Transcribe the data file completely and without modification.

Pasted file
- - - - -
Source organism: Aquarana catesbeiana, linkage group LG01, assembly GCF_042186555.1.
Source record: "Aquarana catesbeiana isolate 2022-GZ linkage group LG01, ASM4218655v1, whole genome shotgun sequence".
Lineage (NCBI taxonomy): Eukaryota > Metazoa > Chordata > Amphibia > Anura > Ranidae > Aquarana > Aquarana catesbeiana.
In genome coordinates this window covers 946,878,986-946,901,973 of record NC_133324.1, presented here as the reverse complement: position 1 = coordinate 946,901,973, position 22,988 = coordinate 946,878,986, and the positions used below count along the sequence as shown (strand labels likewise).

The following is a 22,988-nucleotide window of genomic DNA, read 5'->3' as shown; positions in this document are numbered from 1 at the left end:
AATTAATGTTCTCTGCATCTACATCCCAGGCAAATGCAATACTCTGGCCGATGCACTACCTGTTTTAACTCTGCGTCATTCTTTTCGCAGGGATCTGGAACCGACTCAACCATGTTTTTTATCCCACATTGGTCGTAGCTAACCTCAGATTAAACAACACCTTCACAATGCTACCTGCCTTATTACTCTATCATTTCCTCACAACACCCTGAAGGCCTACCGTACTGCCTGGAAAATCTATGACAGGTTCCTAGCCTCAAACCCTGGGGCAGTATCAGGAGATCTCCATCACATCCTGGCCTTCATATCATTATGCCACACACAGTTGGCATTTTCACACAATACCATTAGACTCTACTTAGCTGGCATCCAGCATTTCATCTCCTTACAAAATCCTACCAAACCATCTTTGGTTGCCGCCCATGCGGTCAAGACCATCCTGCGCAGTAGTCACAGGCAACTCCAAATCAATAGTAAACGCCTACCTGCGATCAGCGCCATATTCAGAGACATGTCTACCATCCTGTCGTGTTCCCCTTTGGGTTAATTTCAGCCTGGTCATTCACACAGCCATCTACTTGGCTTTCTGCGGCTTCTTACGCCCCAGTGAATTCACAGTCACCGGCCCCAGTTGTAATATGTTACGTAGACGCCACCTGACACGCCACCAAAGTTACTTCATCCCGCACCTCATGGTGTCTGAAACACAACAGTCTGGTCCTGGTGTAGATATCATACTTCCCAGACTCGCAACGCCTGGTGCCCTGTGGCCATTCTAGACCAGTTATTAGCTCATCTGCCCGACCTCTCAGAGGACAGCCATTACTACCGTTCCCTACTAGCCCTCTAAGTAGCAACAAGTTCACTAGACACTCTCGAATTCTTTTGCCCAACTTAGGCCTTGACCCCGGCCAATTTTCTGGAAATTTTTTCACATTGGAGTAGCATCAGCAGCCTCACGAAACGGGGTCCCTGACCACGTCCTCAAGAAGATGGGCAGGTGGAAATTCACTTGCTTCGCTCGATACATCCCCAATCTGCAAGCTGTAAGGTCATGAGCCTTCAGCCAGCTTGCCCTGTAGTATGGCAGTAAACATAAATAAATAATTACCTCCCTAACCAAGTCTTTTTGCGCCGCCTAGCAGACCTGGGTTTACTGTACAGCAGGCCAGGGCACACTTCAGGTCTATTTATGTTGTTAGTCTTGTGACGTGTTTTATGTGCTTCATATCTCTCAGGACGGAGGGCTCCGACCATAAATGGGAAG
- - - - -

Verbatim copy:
Source organism: Aquarana catesbeiana, linkage group LG01, assembly GCF_042186555.1.
Source record: "Aquarana catesbeiana isolate 2022-GZ linkage group LG01, ASM4218655v1, whole genome shotgun sequence".
Lineage (NCBI taxonomy): Eukaryota > Metazoa > Chordata > Amphibia > Anura > Ranidae > Aquarana > Aquarana catesbeiana.
In genome coordinates this window covers 946,878,986-946,901,973 of record NC_133324.1, presented here as the reverse complement: position 1 = coordinate 946,901,973, position 22,988 = coordinate 946,878,986, and the positions used below count along the sequence as shown (strand labels likewise).

The following is a 22,988-nucleotide window of genomic DNA, read 5'->3' as shown; positions in this document are numbered from 1 at the left end:
AATTAATGTTCTCTGCATCTACATCCCAGGCAAATGCAATACTCTGGCCGATGCACTACCTGTTTTAACTCTGCGTCATTCTTTTCGCAGGGATCTGGAACCGACTCAACCATGTTTTTTATCCCACATTGGTCGTAGCTAACCTCAGATTAAACAACACCTTCACAATGCTACCTGCCTTATTACTCTATCATTTCCTCACAACACCCTGAAGGCCTACCGTACTGCCTGGAAAATCTATGACAGGTTCCTAGCCTCAAACCCTGGGGCAGTATCAGGAGATCTCCATCACATCCTGGCCTTCATATCATTATGCCACACACAGTTGGCATTTTCACACAATACCATTAGACTCTACTTAGCTGGCATCCAGCATTTCATCTCCTTACAAAATCCTACCAAACCATCTTTGGTTGCCGCCCATGCGGTCAAGACCATCCTGCGCAGTAGTCACAGGCAACTCCAAATCAATAGTAAACGCCTACCTGCGATCAGCGCCATATTCAGAGACATGTCTACCATCCTGTCGTGTTCCCCTTTGGGTTAATTTCAGCCTGGTCATTCACACAGCCATCTACTTGGCTTTCTGCGGCTTCTTACGCCCCAGTGAATTCACAGTCACCGGCCCCAGTTGTAATATGTTACGTAGACGCCACCTGACACGCCACCAAAGTTACTTCATCCCGCACCTCATGGTGTCTGAAACACAACAGTCTGGTCCTGGTGTAGATATCATACTTCCCAGACTCGCAACGCCTGGTGCCCTGTGGCCATTCTAGACCAGTTATTAGCTCATCTGCCCGACCTCTCAGAGGACAGCCATTACTACCGTTCCCTACTAGCCCTCTAAGTAGCAACAAGTTCACTAGACACTCTCGAATTCTTTTGCCCAACTTAGGCCTTGACCCCGGCCAATTTTCTGGAAATTTTTTCACATTGGAGTAGCATCAGCAGCCTCACGAAACGGGGTCCCTGACCACGTCCTCAAGAAGATGGGCAGGTGGAAATTCACTTGCTTCGCTCGATACATCCCCAATCTGCAAGCTGTAAGGTCATGAGCCTTCAGCCAGCTTGCCCTGTAGTATGGCAGTAAACATAAATAAATAATTACCTCCCTAACCAAGTCTTTTTGCGCCGCCTAGCAGACCTGGGTTTACTGTACAGCAGGCCAGGGCACACTTCAGGTCTATTTATGTTGTTAGTCTTGTGACGTGTTTTATGTGCTTCATATCTCTCAGGACGGAGGGCTCCGACCATAAATGGGAAG